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which sentence do you prefer?

Alex invited the new visitors inside the house and led them to his parents’ office.

Alex invited the new visitors into the house and led them to his parents’ office.

closed as off-topic by Lambie, Mark Beadles, Jason Bassford, jimm101, TrevorD Mar 12 at 0:30

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  • Are you asking for a preference or whether one or the other is ungrammatical? If so, which one do you think is correct? – Mark Beadles Mar 11 at 16:24
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Neither is idiomatic. The "the house" is superfluous. A native speaker would say "Alex invited the new visitors in and ...", or "Alex invited the new visitors inside and ..."

Usually "invited ... in" is sufficient. "Invited inside" is used more commonly when there is something undesirable about the outside, like the weather. Thus:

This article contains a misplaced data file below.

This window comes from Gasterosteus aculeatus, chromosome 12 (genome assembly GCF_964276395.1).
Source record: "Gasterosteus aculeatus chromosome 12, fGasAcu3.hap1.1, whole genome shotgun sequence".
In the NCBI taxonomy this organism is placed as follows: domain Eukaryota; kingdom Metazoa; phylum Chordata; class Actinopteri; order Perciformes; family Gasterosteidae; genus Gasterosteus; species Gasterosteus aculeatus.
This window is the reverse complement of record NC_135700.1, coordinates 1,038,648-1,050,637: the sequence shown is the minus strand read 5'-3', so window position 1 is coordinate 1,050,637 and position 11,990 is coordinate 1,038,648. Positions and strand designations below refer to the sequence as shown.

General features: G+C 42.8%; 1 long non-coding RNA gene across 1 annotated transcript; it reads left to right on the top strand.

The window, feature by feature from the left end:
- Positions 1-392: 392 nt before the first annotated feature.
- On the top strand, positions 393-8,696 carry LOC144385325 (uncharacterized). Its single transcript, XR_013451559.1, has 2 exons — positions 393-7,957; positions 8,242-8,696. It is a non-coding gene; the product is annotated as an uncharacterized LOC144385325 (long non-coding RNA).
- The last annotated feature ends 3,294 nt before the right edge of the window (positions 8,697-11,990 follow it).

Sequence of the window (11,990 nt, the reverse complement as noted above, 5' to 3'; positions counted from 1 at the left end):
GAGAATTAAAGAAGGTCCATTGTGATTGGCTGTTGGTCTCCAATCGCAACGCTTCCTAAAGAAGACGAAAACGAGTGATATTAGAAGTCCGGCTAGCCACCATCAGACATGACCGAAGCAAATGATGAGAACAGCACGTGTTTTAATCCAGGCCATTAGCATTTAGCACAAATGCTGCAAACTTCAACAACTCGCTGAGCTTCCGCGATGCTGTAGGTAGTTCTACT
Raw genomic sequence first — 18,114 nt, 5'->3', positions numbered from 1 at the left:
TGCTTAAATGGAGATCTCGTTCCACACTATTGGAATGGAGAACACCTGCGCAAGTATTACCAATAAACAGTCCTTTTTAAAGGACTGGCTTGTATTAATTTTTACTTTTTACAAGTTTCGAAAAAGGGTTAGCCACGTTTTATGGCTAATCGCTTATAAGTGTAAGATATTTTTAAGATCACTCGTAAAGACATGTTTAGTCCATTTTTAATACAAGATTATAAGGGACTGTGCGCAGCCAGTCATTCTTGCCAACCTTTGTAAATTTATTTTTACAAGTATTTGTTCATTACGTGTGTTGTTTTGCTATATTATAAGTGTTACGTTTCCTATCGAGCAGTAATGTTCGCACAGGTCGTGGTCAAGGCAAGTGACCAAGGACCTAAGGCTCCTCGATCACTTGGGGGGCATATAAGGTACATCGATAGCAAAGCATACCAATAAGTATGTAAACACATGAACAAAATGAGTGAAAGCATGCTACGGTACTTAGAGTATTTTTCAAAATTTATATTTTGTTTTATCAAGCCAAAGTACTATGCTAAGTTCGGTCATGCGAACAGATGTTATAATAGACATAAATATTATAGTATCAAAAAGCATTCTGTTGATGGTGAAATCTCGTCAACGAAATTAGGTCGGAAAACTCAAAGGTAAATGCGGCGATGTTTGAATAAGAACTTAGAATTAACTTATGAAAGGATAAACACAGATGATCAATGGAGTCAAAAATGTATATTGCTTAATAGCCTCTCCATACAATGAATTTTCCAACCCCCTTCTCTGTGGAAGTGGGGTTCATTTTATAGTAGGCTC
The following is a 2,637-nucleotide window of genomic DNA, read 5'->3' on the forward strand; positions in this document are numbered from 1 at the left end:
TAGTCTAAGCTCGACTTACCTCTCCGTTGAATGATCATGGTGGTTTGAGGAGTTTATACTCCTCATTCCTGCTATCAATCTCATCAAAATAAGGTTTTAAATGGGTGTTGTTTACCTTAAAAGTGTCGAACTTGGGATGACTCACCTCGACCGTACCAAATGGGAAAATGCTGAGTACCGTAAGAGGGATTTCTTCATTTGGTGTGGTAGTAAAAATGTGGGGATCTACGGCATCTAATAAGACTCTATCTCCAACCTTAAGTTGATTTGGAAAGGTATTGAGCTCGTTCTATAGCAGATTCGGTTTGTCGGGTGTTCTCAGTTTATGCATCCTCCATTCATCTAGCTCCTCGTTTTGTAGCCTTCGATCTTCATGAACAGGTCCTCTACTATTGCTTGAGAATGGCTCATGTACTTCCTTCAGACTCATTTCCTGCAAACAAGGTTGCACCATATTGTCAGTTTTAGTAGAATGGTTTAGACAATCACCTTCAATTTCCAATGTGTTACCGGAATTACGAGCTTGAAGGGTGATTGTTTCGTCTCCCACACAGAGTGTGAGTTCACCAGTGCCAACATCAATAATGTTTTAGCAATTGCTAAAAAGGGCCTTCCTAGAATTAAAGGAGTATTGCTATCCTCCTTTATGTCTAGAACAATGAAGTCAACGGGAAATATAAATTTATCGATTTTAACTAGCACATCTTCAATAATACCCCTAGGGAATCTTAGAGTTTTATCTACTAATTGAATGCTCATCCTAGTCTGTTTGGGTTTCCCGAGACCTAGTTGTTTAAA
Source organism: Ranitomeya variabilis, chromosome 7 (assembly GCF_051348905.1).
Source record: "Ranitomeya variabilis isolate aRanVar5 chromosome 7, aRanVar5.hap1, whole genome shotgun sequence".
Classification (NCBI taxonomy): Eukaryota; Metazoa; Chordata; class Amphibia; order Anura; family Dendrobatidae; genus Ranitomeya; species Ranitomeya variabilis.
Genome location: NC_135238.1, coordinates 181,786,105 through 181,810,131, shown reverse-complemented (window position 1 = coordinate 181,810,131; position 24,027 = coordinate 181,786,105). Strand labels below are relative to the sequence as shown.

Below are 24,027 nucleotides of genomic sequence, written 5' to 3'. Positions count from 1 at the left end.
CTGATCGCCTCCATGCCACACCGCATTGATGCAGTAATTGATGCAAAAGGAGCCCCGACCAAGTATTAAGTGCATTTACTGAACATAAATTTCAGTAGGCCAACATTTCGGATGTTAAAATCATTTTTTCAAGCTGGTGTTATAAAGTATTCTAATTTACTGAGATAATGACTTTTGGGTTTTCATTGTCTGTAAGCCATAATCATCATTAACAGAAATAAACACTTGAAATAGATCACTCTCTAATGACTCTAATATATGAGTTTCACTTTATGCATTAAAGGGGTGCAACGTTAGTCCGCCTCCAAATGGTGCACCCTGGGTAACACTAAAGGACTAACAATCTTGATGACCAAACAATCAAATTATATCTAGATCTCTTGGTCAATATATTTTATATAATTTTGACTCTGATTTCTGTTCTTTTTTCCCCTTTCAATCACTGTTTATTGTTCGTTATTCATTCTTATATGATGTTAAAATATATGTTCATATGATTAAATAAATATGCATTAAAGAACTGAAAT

Alex invited the new visitors in and led them to his parents' office

but

Alex invited the new visitors inside and put their umbrellas in the stand.
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    Don't disagree with your alternatives, but "into the house" seems idiomatic, to me. But it may be unnecessary unless you need to be specific about them being invited into the house as opposed to the shop or garage. – user323578 Mar 11 at 14:57
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    @JamesRandom I agree that it is idiomatic in the right context. – remarkl Mar 11 at 14:59